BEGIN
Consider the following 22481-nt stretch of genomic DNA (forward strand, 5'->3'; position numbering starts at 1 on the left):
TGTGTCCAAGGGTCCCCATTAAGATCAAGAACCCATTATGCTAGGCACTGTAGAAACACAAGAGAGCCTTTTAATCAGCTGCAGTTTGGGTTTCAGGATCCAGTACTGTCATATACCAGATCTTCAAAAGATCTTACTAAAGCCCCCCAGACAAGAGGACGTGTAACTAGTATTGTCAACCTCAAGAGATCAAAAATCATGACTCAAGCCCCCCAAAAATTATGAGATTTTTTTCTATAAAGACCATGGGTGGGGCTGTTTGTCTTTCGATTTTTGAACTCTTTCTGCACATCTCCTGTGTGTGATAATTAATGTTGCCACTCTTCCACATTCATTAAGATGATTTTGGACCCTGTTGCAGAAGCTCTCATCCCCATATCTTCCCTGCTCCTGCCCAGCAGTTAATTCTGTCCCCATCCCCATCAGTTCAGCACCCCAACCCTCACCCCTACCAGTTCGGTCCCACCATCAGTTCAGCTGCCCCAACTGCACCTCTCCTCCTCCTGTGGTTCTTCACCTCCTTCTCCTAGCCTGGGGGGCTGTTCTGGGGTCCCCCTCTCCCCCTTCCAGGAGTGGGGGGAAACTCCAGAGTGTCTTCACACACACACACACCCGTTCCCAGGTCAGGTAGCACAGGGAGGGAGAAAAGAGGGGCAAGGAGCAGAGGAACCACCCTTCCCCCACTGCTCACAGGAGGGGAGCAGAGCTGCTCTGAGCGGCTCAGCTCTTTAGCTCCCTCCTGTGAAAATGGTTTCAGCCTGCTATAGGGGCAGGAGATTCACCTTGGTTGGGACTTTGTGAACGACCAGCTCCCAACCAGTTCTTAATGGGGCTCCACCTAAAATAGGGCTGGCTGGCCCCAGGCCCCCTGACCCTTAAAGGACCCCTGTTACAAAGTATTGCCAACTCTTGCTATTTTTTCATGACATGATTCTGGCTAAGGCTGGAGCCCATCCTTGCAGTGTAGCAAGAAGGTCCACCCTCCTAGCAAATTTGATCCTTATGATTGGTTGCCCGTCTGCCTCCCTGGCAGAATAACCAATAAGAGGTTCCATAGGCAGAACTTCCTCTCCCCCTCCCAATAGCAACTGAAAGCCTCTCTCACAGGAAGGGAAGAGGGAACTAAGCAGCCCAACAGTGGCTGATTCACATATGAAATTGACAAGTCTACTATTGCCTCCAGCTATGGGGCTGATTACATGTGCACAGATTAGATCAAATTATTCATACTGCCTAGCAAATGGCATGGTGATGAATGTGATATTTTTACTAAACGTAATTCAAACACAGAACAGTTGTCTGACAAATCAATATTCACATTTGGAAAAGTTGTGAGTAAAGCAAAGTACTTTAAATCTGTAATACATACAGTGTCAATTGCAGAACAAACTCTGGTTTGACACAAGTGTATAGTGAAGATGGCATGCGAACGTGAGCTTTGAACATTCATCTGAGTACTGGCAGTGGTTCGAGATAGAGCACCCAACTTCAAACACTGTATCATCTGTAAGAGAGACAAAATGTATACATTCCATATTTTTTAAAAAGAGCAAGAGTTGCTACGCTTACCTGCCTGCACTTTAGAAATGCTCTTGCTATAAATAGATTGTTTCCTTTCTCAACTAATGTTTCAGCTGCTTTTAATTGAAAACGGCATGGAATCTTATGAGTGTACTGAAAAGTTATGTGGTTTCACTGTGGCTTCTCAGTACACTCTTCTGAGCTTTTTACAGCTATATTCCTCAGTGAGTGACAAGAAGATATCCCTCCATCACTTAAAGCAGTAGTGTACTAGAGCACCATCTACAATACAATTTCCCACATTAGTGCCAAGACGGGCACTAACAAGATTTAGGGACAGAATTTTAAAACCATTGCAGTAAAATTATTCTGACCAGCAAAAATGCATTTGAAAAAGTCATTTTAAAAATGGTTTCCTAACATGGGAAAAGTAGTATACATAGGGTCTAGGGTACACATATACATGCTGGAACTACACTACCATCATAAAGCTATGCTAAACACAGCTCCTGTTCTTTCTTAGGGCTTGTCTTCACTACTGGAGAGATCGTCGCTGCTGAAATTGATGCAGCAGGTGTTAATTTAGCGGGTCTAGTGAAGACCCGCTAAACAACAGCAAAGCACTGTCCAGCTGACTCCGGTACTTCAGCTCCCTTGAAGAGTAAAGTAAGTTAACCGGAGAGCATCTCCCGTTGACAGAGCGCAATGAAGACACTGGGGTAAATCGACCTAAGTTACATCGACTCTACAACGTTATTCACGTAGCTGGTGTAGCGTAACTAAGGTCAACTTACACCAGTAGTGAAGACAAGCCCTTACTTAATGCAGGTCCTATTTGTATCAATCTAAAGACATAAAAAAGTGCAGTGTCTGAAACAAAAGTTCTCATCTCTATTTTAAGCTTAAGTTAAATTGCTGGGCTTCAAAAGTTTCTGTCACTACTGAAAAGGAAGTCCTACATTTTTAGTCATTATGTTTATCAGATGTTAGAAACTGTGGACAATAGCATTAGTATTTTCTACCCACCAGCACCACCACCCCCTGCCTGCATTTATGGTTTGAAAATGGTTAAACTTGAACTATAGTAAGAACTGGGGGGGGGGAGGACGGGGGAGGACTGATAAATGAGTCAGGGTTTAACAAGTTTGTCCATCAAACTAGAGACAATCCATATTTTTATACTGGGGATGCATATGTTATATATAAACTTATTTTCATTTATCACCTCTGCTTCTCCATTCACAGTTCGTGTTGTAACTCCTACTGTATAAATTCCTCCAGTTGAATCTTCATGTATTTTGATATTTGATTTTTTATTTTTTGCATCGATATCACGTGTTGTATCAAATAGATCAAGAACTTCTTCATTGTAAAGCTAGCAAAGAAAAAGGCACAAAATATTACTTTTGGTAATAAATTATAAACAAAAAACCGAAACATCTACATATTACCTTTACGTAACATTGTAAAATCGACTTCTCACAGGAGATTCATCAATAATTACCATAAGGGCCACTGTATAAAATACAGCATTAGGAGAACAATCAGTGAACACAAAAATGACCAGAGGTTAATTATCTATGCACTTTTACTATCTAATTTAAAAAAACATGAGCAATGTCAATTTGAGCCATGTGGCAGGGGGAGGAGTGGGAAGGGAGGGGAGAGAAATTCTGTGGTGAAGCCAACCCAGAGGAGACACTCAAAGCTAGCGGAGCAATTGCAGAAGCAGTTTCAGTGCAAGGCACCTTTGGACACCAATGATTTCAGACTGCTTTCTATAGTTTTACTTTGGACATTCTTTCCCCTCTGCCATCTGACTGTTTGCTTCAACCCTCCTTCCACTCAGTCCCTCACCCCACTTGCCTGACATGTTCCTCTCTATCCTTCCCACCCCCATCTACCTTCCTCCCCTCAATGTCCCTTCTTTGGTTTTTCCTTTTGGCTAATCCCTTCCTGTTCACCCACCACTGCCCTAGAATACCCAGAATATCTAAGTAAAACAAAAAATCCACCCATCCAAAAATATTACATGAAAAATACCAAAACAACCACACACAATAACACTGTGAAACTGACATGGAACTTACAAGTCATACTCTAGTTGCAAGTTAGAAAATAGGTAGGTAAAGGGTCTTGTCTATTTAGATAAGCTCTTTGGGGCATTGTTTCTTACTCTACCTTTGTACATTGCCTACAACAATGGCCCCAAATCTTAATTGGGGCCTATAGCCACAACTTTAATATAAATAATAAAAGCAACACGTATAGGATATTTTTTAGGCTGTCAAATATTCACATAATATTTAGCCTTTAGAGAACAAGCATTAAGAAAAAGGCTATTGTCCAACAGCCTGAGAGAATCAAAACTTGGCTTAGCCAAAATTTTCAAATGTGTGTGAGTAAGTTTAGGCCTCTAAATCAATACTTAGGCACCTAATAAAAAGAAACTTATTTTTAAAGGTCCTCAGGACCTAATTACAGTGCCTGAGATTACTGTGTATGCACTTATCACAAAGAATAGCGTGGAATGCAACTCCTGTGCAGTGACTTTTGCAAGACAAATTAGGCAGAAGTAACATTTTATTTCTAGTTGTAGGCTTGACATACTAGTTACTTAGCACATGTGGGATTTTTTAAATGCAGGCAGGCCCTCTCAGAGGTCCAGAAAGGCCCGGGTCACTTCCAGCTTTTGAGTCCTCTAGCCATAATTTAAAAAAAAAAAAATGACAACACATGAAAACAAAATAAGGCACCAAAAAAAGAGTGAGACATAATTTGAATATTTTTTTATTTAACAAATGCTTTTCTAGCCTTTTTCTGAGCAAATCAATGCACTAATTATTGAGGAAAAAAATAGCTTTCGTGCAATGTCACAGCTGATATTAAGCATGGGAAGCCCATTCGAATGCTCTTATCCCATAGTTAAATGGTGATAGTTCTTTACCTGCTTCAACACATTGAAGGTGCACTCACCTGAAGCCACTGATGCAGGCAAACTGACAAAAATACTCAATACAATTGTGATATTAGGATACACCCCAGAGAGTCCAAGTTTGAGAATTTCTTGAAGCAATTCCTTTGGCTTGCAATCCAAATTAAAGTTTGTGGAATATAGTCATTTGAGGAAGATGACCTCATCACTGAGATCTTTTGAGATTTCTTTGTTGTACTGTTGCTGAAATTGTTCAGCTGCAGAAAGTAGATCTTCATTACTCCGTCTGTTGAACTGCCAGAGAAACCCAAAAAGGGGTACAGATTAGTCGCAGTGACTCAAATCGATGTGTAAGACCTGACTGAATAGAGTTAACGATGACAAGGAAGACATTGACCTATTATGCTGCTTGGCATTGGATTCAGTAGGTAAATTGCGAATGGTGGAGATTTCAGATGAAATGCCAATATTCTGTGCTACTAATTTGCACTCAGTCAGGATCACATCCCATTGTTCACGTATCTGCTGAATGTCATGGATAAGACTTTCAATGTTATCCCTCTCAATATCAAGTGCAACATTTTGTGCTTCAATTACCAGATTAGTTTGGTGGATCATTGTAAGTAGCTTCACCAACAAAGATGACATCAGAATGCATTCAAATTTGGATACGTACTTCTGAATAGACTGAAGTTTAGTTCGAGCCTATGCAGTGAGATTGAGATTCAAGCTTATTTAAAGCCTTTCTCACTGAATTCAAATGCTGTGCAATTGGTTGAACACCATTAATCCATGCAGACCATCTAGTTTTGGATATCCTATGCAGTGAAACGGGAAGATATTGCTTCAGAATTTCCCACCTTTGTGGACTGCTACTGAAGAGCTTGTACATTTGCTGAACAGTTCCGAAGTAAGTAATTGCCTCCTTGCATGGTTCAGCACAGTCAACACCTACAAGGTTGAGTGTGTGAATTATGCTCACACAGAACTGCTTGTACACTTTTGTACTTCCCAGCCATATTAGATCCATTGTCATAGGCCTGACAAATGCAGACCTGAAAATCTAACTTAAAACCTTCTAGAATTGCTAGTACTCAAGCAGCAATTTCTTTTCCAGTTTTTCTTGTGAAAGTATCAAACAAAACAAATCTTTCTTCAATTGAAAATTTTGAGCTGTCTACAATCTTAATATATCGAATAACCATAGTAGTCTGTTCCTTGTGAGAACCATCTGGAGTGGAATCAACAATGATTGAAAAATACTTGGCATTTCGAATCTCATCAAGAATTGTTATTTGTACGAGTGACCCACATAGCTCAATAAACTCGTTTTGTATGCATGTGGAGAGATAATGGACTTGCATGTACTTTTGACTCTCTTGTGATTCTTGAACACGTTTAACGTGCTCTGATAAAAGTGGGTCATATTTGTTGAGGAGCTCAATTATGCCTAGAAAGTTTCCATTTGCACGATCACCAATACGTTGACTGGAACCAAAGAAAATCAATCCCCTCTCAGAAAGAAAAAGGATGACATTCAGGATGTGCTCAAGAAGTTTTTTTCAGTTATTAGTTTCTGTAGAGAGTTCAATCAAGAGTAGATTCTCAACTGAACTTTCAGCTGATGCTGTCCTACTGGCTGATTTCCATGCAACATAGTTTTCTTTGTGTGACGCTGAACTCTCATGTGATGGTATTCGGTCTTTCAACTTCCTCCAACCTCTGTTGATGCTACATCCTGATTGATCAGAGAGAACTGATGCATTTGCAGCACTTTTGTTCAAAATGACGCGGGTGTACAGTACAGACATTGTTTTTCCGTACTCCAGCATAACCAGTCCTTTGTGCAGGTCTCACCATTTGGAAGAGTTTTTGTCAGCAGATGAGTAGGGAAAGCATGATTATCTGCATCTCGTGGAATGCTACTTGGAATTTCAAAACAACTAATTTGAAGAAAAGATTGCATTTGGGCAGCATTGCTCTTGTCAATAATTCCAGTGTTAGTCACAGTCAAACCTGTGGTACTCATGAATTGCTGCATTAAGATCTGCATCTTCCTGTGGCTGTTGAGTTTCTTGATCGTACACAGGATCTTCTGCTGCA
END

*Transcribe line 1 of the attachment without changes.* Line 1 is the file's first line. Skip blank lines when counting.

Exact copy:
Consider the following 22481-nt stretch of genomic DNA (forward strand, 5'->3'; position numbering starts at 1 on the left):